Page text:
Prepared by:
Marc Leman
Political and Social Affairs Division
Revised 15 February 1999




   A. Multiculturalism as a Sociological Fact of Canada Life

   B. Multiculturalism as a Public Policy at the Federal Level

      1. The Incipient Stage: Pre-1971
      2. The Formative Period (1971-1981)
      3. Institutionalization (1982 - present)

   C. Attitudes to Multiculturalism

   D. Provincial Multiculturalism Policies


   A. Bill C-93 (Canadian Multiculturalism Act)

   B. Bill C-37 (Canadian Heritage Languages Institute Act)

   C. Bill C-63 (Canadian Race Relations Foundation Act)

   D. Report of the Standing Committee on Multiculturalism and Citizenship, June 1993






The concept of Canada as a "multicultural society" can be interpreted in different ways: descriptively (as a sociological fact), prescriptively (as ideology), from a political perspective (as policy), or as a set of intergroup dynamics (as process).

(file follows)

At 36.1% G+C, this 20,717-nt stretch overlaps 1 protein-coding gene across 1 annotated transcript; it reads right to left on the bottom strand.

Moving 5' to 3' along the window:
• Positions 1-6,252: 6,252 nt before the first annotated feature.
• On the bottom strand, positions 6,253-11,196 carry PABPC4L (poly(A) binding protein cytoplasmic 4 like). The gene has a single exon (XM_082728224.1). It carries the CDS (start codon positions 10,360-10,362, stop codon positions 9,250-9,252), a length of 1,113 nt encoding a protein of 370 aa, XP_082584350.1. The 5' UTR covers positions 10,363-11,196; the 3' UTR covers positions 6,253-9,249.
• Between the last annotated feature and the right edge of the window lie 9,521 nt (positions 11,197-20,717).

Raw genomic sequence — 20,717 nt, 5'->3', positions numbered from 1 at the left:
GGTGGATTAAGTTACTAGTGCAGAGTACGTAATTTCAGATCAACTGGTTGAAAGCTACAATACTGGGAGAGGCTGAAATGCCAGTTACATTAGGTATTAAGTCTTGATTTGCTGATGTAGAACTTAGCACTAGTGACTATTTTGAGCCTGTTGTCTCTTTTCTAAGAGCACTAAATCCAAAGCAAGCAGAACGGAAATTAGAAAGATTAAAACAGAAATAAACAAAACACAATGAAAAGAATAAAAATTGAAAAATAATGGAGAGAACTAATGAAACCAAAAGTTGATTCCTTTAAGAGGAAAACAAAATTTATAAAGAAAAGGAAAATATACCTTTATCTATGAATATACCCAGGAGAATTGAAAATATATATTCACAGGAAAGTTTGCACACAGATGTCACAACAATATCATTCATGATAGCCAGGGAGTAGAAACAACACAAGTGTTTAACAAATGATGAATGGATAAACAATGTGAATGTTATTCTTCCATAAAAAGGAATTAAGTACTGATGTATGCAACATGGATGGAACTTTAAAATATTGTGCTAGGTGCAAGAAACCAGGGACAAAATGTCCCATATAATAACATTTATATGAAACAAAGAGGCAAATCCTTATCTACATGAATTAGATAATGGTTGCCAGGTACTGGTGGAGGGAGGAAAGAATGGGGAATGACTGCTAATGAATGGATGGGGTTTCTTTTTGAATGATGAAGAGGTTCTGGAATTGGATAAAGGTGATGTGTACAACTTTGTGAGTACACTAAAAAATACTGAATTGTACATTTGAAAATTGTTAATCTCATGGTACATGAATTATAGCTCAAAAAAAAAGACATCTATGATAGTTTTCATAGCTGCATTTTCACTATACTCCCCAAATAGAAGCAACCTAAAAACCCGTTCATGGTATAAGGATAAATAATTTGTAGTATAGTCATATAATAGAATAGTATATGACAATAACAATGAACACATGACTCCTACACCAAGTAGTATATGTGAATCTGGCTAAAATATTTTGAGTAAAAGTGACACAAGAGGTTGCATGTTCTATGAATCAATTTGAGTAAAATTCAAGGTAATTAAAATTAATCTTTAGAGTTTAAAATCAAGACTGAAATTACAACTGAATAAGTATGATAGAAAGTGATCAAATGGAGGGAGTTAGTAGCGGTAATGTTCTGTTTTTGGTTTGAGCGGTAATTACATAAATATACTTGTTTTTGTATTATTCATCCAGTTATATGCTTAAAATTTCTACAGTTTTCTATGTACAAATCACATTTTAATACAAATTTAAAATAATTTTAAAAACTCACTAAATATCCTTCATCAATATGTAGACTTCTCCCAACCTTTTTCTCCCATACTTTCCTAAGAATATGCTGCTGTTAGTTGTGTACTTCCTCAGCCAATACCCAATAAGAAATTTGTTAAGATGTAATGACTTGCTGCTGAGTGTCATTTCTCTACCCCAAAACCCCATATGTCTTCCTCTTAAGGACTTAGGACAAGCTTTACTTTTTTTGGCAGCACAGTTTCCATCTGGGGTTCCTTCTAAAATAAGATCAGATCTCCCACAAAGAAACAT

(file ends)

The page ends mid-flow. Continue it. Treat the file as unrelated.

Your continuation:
As fact, "multiculturalism" in Canada refers to the presence and persistence of diverse racial and ethnic minorities who define themselves as different and who wish to remain so. Ideologically, multiculturalism consists of a relatively coherent set of ideas and ideals pertaining to the celebration of Canada’s cultural mosaic. Multiculturalism at the policy level is structured around the management of diversity through formal initiatives in the federal, provincial and municipal domains. Finally, multiculturalism is the process by which racial and ethnic minorities compete with central authorities for achievement of certain goals and aspirations.

The focus of this study will be an analysis of Canadian multiculturalism both as a demographic reality and as a public policy.


   A. Multiculturalism as a Sociological Fact of Canada Life

Canada can be described as a multicultural society whose racial and ethnic diversity is expressed in different ways. In recent years, a vigorous immigration policy has attracted a growing number of applicants from non-traditional sources such as Asia, Africa, Central America, and the Caribbean. Current levels in immigration totals suggest that our multicultural diversity will continue to flourish in some form into the twenty-first century. It is noteworthy that much of this diversity is concentrated in Ontario, particularly in the metropolitan region of Toronto, as well as in the metropolitan areas of Vancouver and Montreal.